Monday, 21 January 2019

Brent's leading role in the anti-apartheid struggle has lessons for us today

Friday's talk about Nelson Mandela, the Anti-Apartheid struggle and Brent, organised by the Wembley Hisotry Society,  not only brought back memories for many of those attending, but also provoked thoughts about that campaign and what can be learned from it for those of us campaigning now on issues such as Palestine and Divestment from Fossil fuels.

Nelson Mandela first came to Brent in 1962 when he visited what was then Willesden Trades Council. Campaigners in Brent founded a Boycott South African Goods campaign in 1960 answering a call from Chief Albert Luthili, President of the African National Congress (ANC) LINK.

South African fruit was a particular target and small groups were set up across the country and in universities with at its peak  140-150 groups.  The deaths of two students in 1976 in the Soweto Students Uprising generated further support for action against apartheid and in 1984 Brent Anti-Apartheid was working with the National Union of Students, women's groups and black organisations appealing to Trade Unions not to handle South African goods. 

There were calls for boycotts that  have similarities with those promoted today by the Palestine Solidarity Campaign with a wider focus targeting sporting links, divest from companies profiting from apartheid, pension fund divestment, arms embargo and the release of political prisoners.  Barclays Bank, the biggest  high street  bank in South Africa,was targeted locally and Brent Labour Party moved its account to the Co-operative Bank.

In contrast with today's  timid Labour Council, the Labour Council at the time was part of a local authority delegation to Margaret Thatcher to present a petition if favour of the boycott and the Council stopped contracts with firms with South African links and councillors took part in pickets of supermarkets urging them not to stock South African goods.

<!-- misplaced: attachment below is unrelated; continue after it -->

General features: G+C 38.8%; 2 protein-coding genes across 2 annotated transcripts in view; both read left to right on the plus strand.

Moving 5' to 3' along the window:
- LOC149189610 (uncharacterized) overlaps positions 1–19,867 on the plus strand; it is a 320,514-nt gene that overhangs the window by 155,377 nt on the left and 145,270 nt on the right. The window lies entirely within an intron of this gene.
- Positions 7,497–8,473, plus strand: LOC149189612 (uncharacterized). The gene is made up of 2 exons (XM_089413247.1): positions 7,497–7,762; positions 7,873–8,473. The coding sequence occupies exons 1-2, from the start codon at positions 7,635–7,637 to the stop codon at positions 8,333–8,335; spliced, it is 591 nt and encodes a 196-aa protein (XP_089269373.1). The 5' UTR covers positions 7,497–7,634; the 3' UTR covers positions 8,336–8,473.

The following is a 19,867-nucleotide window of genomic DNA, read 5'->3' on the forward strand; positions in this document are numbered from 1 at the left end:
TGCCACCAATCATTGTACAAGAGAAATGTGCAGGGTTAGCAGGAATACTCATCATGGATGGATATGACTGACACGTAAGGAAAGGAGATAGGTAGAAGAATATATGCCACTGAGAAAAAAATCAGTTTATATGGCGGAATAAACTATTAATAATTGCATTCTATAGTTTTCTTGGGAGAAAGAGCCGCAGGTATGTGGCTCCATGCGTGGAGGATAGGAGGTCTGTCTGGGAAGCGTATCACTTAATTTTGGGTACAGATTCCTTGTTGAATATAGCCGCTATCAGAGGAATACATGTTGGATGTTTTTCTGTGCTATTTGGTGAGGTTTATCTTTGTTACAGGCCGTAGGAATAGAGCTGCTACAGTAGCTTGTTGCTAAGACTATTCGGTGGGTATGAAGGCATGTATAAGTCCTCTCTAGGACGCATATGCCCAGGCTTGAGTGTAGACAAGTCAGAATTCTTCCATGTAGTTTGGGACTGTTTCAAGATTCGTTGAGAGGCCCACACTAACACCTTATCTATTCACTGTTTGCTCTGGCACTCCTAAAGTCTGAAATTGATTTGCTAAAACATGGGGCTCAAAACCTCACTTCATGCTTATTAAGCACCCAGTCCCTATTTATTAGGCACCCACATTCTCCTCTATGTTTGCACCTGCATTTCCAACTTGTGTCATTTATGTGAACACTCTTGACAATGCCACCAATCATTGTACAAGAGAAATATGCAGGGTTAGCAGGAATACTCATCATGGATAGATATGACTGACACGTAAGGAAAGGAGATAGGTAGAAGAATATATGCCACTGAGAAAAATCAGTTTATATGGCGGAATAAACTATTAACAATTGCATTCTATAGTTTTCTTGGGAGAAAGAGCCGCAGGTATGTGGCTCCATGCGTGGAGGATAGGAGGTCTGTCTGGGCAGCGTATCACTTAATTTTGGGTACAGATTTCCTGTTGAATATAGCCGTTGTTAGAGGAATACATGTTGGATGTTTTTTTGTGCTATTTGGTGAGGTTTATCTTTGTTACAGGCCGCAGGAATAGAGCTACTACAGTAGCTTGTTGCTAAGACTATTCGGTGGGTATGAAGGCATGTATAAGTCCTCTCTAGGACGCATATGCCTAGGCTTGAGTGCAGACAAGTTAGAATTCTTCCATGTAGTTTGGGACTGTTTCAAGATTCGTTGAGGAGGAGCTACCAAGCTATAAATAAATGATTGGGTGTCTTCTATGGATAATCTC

All this helped the borough earn the 'Barmy Brent' label - they weren't 'barny' - just ahead of their time. In 1981   Brent was one of the first to name streets and buildings after Nelson Mandela with Mandela Close and then named Winnie Mandela House in London Road, Wembley.

1988  saw the huge Nelson Mandela's 70th Birthday concert at Wembley Stadium broadcast to 57 countries and watched by more than 600 million people - a huge impetus to the struggle. One of the audience at Friday's talk pointed out that there was no commemoration of the concert at Wembley Stadium or the Quintain development and urged the present council to make sure that this omission is put right.

With Mandela now seen as a heroic figure, celebrated throughout the world and locally in Brent schools during Black History month,  it is important to remember that he was denounced as a terrorist by Margaret Thatcher and Young Tories sported t-shirts calling for him to be hanged. Supporters of the anti-apartheid struggle were attacked as extremists, and supporters of terrorism, in newspapers and the House of Commons. Sound familiar?

As recently as 1990 as you will see in the video Tories in Brent went to the High Court to stop Mandela being honoured by the borough and this was only put right in 2013 at the instigation of Jim Moher, former councillor and  chair of Wembley History Society.

Local historian Philip Grant adds:

Brent Council still has the scroll, pictured above, which would have been presented to Nelson Mandela in April 1990 if the Council had passed its resolution to make him a Freeman of the Borough.

It was brought along to the Wembley History meeting on 18 January by the Leader of the Council, Cllr. Butt, and shown to the c.40 people who had come to the talk.

It is hoped that the scroll, and the silver casket made to hold it, will be on public display at Brent Museum later this year. Look out for further news, if you would like to see it! 



Philip Grant said...

I have found, on the "Kilburn Times" website, the December 2013 article on the insensitive "Tweet" about Nelson Mandela by M.P.(and former Conservative Leader on Brent Council) Bob Blackman, mentioned in Suresh Kamath's talk (see video):

Rev Mick Hough said...

Hi. Way back in c1983(?) I purchased 2 mugs from the columns of the NME. They were from the Brent Anti-Apartheid group, and the text in the back told the story of ‘Mathews Ntshiwa, a black SA factory worker who was imprisoned for 18 mo for having the words ‘RELEASE NELSON MANDELA’ inscribed on his tea mug’. Is anyone from that group able to tell me any more about when they were available?